As Occupational Therapists (OT), we have a large role in assisting people to obtain a desired quality of life, and to function safely and independently. However, we are also a client-centered profession that witnesses firsthand the often devastating impact of some illnesses, diseases and disabilities. As such, we already play an important role in palliative care, and this involvement can extend into end-of-life planning as well. For example, OT’s can enable people who are dying to engage in meaningful activities, roles, and occupations. OT’s can explore a client’s wish to die, can be part of the team of professionals helping to provide alternatives to end of life decisions, or can move forward with assisting the client to coordinate the process. Our therapy can involve analyzing, reflecting, and exploring an individual’s life though their past roles and relationships to help bring peace and closure to the dying process.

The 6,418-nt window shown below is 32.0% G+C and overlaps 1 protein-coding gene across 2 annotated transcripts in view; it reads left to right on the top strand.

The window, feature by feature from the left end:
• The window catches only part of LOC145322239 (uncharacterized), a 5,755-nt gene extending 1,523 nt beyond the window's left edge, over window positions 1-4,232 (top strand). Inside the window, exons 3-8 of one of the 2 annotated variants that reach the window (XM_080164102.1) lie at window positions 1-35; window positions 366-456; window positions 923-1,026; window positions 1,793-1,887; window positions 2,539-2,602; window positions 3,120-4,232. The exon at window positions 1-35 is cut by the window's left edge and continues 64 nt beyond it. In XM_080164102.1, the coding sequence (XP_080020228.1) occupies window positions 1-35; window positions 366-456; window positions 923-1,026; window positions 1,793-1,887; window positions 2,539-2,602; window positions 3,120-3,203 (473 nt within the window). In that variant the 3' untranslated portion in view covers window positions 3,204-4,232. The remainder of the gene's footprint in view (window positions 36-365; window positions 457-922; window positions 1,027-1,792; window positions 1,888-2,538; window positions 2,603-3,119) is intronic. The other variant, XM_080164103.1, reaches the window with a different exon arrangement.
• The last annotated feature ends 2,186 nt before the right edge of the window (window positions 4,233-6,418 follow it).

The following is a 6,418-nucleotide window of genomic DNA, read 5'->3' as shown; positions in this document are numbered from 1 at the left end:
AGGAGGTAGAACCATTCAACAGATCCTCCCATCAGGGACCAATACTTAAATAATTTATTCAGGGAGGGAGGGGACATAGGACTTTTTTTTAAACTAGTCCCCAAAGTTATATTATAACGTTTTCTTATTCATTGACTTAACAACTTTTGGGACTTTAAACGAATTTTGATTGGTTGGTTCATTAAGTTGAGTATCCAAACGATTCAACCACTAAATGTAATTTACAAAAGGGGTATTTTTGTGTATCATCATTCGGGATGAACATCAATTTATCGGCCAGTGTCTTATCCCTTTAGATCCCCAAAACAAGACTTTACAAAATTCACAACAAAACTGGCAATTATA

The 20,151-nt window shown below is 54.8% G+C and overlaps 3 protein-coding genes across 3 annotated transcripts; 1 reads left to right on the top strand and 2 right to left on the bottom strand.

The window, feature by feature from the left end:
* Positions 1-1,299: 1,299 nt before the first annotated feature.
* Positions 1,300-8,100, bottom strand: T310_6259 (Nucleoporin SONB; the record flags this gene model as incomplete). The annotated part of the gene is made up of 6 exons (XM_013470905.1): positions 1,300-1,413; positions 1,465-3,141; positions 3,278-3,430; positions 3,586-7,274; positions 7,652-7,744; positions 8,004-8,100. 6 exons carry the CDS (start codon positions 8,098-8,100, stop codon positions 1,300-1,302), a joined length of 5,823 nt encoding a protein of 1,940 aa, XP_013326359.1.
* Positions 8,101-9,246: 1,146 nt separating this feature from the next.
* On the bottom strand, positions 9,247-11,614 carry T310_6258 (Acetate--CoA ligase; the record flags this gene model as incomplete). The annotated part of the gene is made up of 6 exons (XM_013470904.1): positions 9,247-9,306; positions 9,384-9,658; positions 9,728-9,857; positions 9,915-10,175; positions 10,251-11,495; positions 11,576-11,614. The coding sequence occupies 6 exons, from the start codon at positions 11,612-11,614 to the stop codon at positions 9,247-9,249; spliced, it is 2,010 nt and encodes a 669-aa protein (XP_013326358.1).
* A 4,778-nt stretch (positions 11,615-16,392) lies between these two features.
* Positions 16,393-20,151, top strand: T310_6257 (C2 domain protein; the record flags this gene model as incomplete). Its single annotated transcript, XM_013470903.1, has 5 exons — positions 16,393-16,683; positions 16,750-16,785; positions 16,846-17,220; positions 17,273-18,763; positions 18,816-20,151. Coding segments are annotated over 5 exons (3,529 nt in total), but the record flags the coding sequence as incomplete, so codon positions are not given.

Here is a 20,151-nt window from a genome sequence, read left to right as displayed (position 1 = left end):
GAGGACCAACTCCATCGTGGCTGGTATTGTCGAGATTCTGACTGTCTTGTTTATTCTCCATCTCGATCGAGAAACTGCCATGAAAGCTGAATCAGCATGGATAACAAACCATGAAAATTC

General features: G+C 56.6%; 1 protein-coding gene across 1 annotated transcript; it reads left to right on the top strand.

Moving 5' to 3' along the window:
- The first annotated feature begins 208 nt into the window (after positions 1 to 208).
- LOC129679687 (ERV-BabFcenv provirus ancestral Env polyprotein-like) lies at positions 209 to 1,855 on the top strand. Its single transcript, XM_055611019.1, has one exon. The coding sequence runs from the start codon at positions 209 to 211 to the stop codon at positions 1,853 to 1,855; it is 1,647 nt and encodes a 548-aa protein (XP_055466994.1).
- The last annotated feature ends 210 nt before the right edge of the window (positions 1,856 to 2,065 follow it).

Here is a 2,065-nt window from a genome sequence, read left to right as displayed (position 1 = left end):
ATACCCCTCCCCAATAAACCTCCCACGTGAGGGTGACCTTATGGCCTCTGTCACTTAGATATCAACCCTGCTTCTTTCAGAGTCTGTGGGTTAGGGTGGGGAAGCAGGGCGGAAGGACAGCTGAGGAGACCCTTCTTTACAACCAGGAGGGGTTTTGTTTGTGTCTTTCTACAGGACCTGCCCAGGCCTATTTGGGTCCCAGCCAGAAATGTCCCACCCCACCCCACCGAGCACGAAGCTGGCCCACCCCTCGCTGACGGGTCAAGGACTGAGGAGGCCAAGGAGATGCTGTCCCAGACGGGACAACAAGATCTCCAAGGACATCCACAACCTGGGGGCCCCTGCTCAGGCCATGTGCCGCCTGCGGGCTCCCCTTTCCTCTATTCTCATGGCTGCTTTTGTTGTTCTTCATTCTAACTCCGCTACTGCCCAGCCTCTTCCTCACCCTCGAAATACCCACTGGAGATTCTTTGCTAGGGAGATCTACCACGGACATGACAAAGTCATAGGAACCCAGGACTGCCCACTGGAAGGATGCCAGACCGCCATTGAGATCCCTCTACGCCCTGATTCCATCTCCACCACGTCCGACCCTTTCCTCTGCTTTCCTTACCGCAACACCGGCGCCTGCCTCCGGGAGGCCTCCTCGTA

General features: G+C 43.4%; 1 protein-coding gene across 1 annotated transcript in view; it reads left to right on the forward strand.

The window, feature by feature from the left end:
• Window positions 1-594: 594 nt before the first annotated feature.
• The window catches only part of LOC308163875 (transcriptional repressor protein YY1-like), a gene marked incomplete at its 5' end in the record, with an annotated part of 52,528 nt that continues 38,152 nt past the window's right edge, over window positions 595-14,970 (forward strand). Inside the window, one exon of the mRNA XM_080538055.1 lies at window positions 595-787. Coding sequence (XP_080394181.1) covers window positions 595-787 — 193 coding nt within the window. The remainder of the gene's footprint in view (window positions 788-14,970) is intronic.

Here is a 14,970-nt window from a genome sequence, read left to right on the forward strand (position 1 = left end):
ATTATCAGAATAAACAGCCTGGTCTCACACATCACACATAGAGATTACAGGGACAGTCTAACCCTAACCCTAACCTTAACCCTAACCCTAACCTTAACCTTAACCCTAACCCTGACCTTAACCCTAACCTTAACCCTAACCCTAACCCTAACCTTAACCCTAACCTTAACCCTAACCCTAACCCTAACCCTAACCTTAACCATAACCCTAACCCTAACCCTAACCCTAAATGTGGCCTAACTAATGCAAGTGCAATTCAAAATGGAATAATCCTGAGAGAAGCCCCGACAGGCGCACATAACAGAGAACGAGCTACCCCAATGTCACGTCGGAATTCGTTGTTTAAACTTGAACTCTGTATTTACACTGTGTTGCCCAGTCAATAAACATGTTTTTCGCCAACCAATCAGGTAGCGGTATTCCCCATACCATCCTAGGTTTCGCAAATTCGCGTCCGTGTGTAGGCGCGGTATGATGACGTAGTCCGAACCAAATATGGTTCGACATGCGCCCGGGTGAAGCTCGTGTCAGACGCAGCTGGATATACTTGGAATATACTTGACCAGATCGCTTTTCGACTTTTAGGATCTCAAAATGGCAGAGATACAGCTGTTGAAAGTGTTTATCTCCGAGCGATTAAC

Occupational Therapists can improve the assisted dying process across Canada as they are equipped agents of change. OT’s contribution to assisted dying care plans include:
o Assisting with typing up lifetime occupational roles
o Capacity assessments
o Exploring alternatives
o Creating meaningful memories
Through the help of OT, people will be more able to have a meaningful and thoughtful death experience, and can leave a coordinated and chosen legacy following. OT’s have the skills to offer considerable contribution to end of life care and can help people to create meaningful occupation in death itself.
Resources and References
Salubre, J. A. T. (2015). Physician Assisted Suicide.
Pearlman, R. A., Hsu, C., Starks, H., Back, A. L., Gordon, J. R., Bharucha, A. J., … & Battin, M. P. (2005). Motivations for Physician‐assisted Suicide.Journal of general internal medicine, 20(3), 234-239.